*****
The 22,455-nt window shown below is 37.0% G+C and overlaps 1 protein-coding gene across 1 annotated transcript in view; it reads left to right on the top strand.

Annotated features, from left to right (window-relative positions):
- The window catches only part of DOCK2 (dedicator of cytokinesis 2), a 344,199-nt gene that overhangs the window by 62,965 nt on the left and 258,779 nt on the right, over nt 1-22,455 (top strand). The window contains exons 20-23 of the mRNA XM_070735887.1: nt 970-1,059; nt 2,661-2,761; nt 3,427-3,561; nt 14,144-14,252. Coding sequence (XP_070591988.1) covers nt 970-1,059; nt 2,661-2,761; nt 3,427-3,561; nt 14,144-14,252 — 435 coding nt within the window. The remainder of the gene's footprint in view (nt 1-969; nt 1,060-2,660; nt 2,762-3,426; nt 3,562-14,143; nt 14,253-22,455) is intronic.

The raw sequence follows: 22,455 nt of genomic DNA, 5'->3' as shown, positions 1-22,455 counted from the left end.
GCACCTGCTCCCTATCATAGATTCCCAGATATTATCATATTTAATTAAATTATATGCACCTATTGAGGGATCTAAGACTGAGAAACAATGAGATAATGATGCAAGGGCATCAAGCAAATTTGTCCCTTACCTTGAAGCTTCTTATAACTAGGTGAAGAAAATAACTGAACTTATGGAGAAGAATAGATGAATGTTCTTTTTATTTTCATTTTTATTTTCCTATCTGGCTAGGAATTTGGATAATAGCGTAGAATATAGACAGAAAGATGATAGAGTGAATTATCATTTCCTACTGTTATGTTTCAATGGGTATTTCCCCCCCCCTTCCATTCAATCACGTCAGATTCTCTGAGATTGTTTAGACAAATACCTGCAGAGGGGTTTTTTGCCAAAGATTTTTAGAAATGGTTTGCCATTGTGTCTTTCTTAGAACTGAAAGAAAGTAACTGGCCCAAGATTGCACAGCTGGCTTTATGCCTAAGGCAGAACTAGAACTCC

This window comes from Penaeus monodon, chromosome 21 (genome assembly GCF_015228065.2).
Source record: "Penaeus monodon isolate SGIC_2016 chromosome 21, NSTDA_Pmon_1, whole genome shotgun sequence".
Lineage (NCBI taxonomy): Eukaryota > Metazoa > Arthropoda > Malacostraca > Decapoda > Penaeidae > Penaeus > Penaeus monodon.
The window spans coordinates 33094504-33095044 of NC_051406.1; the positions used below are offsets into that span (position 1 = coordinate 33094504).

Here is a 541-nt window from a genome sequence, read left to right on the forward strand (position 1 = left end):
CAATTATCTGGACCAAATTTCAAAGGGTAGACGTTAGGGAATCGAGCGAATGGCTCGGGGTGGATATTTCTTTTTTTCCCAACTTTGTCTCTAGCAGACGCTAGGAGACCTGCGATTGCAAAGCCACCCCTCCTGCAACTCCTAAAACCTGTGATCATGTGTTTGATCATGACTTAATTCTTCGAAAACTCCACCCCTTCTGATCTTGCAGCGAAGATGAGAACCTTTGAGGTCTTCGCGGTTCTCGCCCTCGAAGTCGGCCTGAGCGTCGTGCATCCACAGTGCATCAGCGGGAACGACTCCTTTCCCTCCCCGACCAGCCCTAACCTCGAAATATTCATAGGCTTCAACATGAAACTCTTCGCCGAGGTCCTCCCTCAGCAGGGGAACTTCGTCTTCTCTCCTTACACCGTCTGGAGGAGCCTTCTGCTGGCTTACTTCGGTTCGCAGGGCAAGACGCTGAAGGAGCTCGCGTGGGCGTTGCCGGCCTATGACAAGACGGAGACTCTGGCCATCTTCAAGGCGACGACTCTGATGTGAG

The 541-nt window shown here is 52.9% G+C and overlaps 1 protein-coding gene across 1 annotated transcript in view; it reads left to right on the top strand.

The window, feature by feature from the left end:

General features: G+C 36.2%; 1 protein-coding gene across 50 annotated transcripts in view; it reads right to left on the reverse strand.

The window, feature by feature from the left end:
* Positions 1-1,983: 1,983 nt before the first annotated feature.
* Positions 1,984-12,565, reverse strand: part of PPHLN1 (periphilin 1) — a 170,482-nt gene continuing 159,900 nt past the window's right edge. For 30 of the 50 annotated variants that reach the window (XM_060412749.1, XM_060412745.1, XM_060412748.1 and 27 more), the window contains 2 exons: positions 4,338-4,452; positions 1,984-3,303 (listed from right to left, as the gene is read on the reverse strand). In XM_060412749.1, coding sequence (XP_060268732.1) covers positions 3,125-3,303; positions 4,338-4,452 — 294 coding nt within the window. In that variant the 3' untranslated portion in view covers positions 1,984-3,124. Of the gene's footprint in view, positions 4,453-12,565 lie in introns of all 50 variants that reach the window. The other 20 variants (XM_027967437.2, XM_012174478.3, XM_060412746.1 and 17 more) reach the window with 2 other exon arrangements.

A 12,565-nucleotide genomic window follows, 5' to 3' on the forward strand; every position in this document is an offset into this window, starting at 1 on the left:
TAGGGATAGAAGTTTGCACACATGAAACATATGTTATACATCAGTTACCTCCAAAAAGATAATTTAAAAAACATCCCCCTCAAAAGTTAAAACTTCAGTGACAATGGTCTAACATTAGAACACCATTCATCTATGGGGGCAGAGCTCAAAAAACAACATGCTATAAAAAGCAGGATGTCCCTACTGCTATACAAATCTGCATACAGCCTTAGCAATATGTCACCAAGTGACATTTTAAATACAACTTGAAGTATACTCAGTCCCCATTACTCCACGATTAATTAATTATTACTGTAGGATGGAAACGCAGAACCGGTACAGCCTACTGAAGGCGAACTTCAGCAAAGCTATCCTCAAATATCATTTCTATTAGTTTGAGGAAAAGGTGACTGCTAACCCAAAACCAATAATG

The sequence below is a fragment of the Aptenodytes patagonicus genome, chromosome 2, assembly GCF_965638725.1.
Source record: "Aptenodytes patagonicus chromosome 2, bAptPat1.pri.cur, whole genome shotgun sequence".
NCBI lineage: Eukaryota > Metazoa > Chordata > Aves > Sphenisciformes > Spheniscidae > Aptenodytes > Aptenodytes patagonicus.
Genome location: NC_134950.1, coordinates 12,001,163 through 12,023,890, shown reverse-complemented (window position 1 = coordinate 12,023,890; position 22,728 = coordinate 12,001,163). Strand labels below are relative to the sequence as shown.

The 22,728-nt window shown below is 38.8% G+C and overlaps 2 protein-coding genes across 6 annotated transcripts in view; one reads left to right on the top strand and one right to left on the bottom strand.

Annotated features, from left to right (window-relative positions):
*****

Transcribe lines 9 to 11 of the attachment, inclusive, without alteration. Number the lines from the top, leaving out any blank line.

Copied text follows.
The window spans coordinates 33094504-33095044 of NC_051406.1; the positions used below are offsets into that span (position 1 = coordinate 33094504).

Here is a 541-nt window from a genome sequence, read left to right on the forward strand (position 1 = left end):
CAATTATCTGGACCAAATTTCAAAGGGTAGACGTTAGGGAATCGAGCGAATGGCTCGGGGTGGATATTTCTTTTTTTCCCAACTTTGTCTCTAGCAGACGCTAGGAGACCTGCGATTGCAAAGCCACCCCTCCTGCAACTCCTAAAACCTGTGATCATGTGTTTGATCATGACTTAATTCTTCGAAAACTCCACCCCTTCTGATCTTGCAGCGAAGATGAGAACCTTTGAGGTCTTCGCGGTTCTCGCCCTCGAAGTCGGCCTGAGCGTCGTGCATCCACAGTGCATCAGCGGGAACGACTCCTTTCCCTCCCCGACCAGCCCTAACCTCGAAATATTCATAGGCTTCAACATGAAACTCTTCGCCGAGGTCCTCCCTCAGCAGGGGAACTTCGTCTTCTCTCCTTACACCGTCTGGAGGAGCCTTCTGCTGGCTTACTTCGGTTCGCAGGGCAAGACGCTGAAGGAGCTCGCGTGGGCGTTGCCGGCCTATGACAAGACGGAGACTCTGGCCATCTTCAAGGCGACGACTCTGATGTGAG